A new competition will offer one lucky culinaire the chance of a lifetime.
By Joanna Prisco
If you’ve ever fantasized about capturing your most impressive recipes in a bestselling volume and reveling in the thank yous of home chefs ever after, good news: The cookbook gods have heard your prayers.
This month, food maven and renowned industry publicist Kim Yorio added another hyphenate to her resume when she debuted, The Joy of Writing a Great Cookbook: How to Share Your Passion for Cooking from Idea to Published Book to Marketing it Like a Bestseller, in which she provides a virtual blueprint for conceiving, crafting and selling your cookbook idea in today’s over-saturated market. The icing on the proverbial cake recipe? One lucky reader of her tome will win a publishing contract and full PR campaign for their very own project.
“My goal was to write a book that would be really helpful to people,” Yorio told Yahoo Food. “I also wanted to help people who maybe had written a cookbook before but had a bad experience. The truth is, there is not always a pot of gold in Grandma’s recipes. You have to be rigorous and take responsibility for the recipes working, as well as for telling a good story.”
One of the biggest blunders that cookbook authors make is printing recipes that don’t deliver on deliciousness, said Yorio, who during her two-decade career has worked with boldfaced food professionals including Julia Child, Emeril Lagasse, Rachael Ray, and Jamie Oliver.
“So often the person reading the book who gets a bad recipe ends up thinking they’re a bad cook,” she said. “But that is not true. You really need to test and re-test your recipes over and over again before they appear in print. And you need to write the recipe so that readers can cook from it, to find a style that walks the reader from beginning to result that actually gets them there.”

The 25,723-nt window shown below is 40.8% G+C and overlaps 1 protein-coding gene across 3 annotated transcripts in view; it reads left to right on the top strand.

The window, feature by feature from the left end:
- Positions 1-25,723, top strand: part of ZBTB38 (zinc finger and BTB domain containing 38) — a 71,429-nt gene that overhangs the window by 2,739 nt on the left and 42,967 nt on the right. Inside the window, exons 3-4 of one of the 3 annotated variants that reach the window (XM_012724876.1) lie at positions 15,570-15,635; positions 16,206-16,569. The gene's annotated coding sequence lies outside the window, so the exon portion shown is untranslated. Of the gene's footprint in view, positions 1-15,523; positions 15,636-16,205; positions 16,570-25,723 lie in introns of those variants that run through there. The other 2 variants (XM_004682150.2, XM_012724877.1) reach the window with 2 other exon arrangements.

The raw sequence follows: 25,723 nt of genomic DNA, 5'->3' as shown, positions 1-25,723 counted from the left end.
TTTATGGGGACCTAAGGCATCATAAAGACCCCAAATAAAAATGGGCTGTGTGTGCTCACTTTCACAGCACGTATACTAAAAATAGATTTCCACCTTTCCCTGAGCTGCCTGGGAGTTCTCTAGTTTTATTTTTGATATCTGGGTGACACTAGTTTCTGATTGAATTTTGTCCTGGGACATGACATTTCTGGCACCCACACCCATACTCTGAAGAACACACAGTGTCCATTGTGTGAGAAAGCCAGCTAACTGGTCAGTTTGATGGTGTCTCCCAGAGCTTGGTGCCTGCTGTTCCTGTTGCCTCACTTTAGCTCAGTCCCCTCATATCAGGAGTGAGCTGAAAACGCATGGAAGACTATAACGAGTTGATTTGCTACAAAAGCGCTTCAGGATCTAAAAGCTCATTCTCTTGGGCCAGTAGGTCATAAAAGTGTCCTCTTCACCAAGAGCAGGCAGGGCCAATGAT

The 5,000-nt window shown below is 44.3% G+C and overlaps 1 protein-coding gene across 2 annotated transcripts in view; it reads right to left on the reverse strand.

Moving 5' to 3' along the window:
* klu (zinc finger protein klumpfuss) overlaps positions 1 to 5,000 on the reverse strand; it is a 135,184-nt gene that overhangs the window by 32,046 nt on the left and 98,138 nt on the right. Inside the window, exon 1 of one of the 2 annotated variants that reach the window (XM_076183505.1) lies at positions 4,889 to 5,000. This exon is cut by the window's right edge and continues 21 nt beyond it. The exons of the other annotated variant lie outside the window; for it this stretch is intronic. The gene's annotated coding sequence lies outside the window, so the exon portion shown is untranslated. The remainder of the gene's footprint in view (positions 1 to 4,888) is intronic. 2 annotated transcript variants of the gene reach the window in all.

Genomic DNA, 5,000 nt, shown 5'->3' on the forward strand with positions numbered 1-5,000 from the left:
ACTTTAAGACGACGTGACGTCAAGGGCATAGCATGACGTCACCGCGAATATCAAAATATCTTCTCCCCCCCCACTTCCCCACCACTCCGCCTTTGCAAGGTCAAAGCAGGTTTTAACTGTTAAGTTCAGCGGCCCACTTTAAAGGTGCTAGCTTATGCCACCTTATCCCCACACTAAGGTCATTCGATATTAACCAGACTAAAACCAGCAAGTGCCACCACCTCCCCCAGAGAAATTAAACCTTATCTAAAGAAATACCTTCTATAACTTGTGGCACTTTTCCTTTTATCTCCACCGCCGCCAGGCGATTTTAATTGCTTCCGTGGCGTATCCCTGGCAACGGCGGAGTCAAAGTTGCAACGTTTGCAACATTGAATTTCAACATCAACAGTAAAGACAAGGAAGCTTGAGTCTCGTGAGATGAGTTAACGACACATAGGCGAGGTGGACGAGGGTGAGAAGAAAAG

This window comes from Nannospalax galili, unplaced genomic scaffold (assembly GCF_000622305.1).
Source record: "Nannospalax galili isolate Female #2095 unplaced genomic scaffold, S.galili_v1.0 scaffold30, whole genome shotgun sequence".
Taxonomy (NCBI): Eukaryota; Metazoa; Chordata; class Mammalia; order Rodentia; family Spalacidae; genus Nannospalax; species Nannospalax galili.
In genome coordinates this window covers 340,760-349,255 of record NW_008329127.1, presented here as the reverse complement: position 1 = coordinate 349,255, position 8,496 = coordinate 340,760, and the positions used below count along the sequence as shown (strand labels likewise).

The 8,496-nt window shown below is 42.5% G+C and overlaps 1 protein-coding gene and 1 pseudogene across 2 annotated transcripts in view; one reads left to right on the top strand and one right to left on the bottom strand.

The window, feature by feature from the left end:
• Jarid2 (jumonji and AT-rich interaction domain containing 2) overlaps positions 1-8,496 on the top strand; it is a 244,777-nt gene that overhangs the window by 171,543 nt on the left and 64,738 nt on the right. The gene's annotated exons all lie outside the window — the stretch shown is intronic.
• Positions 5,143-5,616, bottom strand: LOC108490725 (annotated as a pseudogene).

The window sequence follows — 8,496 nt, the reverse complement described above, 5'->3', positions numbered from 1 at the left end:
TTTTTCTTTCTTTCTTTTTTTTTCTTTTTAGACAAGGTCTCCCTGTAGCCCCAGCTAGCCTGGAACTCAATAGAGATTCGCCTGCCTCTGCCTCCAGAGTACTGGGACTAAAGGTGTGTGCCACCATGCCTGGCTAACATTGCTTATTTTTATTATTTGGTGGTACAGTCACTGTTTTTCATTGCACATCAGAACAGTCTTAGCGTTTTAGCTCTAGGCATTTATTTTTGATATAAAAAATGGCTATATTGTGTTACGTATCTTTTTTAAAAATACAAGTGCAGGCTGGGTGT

Another fatal flaw first-timers make at bat?
“In pitching your idea, the fatal flaw is to say ‘no one has ever done anything like this,’” confided Yorio. “Because everything has been done. It’s more that maybe you can do it in a way that hasn’t been … That’s where the style and story come in.”
But one needn’t be a culinary grad or established restaurateur in order to succeed, she stressed.
“I remember my initial thought when blogging started to explode was, ‘ugh, bloggers,’ Because you don’t need a pedigree, and you don’t need an education,” said Yorio. “But Deb Perelman’s Smitten Kitchen cookbook was spectacular and became a bestseller. She does it in a way that is as good and as fine as you can do it. Her process is as authentic and exciting.”
Brimming with Yorio’s enthusiastic lessons as well as hard truths, The Joy of Writing a Great Cookbook also includes insider tips from publishers, editors, food stylists, agents, and celebrity chefs to provide a thorough game plan for would-be writers.
“Whether you work your way through this book from the beginning, or dip in where you need to, the advice I have gathered will guide you through the process of writing a brilliant cookbook, from forming the initial idea to your very first book signing,” Yorio writes in her introduction. “It’s a long and sometimes lonely journey, but — armed with this book — I hope you find not only great advice but support and encouragement.”
Page Street Publishing is offering readers a chance to win their very own cookbook contract as well as a marketing campaign executed by Yorio and her team at YC Media. Proposals must be submitted by Aug. 1, 2015.
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